After the 1980 contest, Gerry Faust would beat Tech 35-3, and then Lou Holtz would come and go amidst the longest stretch of years between Tech and Notre Dame playing one another. The 1988 championship Holtz won is the most recent title the Irish have won, and the teams intersected from afar, when a bogus clipping penalty on Rocket Ismail would ultimately help a very faulty Colorado Buffaloes team cling to a stake in Tech’s most recent national championship. It is said that ACC-related scheduling difficulties helped end the series, which makes sense, but Auburn and Tennessee hung on into the late 1980s, so one would think the rampant fish and sportsmanship-related shenanigans helped make that decision a little easier for the folks in South Bend.

Tech and Notre Dame would next play in the season opener of the 1997 season, the first game following Holtz’ retirement. This was the symbolic first game of the newly expanded Notre Dame Stadium, its first major expansion since it was constructed. The capacity of the stadium was expanded by roughly 20,000 to approximately 80,000 seats. The Notre Dame sellout streak continued through the massive expansion all the way until last season, and the Irish would win that first game in front of the now-larger sellout crowd 17-13.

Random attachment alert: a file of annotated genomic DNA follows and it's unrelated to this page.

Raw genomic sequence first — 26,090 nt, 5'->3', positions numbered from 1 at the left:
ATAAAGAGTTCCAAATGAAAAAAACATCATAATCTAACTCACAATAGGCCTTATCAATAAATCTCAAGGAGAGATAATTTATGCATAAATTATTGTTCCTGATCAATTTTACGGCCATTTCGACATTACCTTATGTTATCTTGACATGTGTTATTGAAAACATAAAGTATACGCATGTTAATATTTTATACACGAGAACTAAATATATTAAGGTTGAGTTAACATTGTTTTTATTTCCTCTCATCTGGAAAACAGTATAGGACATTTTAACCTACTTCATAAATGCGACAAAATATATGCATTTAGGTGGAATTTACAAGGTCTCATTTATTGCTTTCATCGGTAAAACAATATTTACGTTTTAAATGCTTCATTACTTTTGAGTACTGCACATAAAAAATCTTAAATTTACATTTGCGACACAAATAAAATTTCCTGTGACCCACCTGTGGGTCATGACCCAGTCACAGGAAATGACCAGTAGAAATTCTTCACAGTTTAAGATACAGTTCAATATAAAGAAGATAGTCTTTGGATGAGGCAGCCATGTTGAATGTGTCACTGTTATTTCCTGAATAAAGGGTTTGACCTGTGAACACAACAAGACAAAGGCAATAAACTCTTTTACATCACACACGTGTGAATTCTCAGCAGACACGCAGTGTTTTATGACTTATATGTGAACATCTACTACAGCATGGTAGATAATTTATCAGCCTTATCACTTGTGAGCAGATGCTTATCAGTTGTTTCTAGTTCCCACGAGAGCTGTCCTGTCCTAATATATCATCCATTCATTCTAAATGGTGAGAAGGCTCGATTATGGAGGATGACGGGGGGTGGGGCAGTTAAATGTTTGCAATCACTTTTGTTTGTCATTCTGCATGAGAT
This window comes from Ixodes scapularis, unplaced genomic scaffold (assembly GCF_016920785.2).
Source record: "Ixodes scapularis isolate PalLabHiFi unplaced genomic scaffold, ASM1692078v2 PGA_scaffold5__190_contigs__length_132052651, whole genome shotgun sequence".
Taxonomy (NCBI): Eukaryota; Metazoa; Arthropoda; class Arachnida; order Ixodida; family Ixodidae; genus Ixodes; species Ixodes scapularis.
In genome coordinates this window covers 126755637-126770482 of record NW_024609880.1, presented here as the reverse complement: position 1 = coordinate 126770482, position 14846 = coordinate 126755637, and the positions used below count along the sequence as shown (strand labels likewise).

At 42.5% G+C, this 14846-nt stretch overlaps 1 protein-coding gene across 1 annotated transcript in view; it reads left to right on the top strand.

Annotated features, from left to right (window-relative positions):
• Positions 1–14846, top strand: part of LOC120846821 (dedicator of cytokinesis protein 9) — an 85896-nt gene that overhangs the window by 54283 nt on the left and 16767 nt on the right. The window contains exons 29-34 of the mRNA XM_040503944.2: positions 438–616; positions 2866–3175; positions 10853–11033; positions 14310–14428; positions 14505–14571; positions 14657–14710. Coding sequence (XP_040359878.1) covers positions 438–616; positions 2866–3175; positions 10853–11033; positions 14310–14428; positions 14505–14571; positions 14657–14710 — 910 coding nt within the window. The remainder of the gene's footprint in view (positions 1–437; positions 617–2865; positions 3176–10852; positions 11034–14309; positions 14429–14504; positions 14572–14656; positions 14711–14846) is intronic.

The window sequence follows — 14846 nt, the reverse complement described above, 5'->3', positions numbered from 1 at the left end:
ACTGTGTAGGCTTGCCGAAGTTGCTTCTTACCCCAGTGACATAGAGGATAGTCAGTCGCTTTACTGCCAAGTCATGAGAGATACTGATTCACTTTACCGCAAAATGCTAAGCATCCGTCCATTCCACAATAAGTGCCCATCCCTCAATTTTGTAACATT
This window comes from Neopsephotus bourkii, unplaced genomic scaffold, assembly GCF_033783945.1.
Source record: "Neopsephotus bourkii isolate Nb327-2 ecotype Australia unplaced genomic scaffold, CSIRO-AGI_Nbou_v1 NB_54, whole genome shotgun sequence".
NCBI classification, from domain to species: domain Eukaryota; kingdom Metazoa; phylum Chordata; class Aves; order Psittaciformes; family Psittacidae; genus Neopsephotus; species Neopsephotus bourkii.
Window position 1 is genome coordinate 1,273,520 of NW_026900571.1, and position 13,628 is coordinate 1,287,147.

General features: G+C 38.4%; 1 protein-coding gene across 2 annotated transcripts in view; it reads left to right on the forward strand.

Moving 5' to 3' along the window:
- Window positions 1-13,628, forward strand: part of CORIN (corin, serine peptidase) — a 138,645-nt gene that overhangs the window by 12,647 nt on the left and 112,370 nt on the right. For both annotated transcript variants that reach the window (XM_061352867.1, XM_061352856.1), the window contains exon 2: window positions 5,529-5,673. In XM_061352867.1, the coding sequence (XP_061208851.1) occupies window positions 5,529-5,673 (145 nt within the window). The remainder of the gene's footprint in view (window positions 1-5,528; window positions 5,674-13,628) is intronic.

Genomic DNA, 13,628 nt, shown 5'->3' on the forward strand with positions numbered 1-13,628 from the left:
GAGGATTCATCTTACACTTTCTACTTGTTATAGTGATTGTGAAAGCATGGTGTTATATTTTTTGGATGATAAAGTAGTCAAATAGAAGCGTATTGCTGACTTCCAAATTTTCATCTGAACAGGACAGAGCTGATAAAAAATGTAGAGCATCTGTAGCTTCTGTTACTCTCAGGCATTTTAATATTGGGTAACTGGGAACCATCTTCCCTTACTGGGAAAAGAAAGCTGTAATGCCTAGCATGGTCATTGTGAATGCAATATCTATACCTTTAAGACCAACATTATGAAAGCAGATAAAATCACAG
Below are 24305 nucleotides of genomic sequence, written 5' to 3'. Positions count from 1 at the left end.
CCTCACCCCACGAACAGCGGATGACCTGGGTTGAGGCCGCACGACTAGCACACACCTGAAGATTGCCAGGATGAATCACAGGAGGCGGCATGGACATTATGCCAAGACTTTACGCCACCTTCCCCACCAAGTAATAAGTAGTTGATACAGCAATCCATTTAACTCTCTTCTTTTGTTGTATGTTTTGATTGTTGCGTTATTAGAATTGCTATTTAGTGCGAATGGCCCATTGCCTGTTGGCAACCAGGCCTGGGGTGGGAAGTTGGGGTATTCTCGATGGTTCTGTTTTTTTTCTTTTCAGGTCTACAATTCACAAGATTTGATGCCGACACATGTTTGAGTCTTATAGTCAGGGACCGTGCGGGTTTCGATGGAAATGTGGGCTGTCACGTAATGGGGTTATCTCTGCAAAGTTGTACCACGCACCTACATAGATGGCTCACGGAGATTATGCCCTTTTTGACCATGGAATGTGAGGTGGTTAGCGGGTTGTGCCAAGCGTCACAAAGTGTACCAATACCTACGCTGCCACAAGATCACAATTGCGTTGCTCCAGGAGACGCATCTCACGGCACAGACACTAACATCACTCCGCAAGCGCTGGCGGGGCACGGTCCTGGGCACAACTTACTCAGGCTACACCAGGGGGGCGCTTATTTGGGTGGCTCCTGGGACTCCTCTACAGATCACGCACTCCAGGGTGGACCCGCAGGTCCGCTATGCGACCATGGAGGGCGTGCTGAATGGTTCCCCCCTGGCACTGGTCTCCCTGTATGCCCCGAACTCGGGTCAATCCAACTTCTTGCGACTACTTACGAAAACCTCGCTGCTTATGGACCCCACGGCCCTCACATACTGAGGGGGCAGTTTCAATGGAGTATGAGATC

Tech and Notre Dame wouldn’t have to wait long to see one another again, this time coming in their only bowl matchup to date, which happened at the Gator Bowl in Jacksonville, Florida. Tech won this matchup, 35-28, and added to its superior bowl record, one of the few categories it outpaces the Irish in on Winsipedia. We also have more conference championships, though that one is a bit more obvious.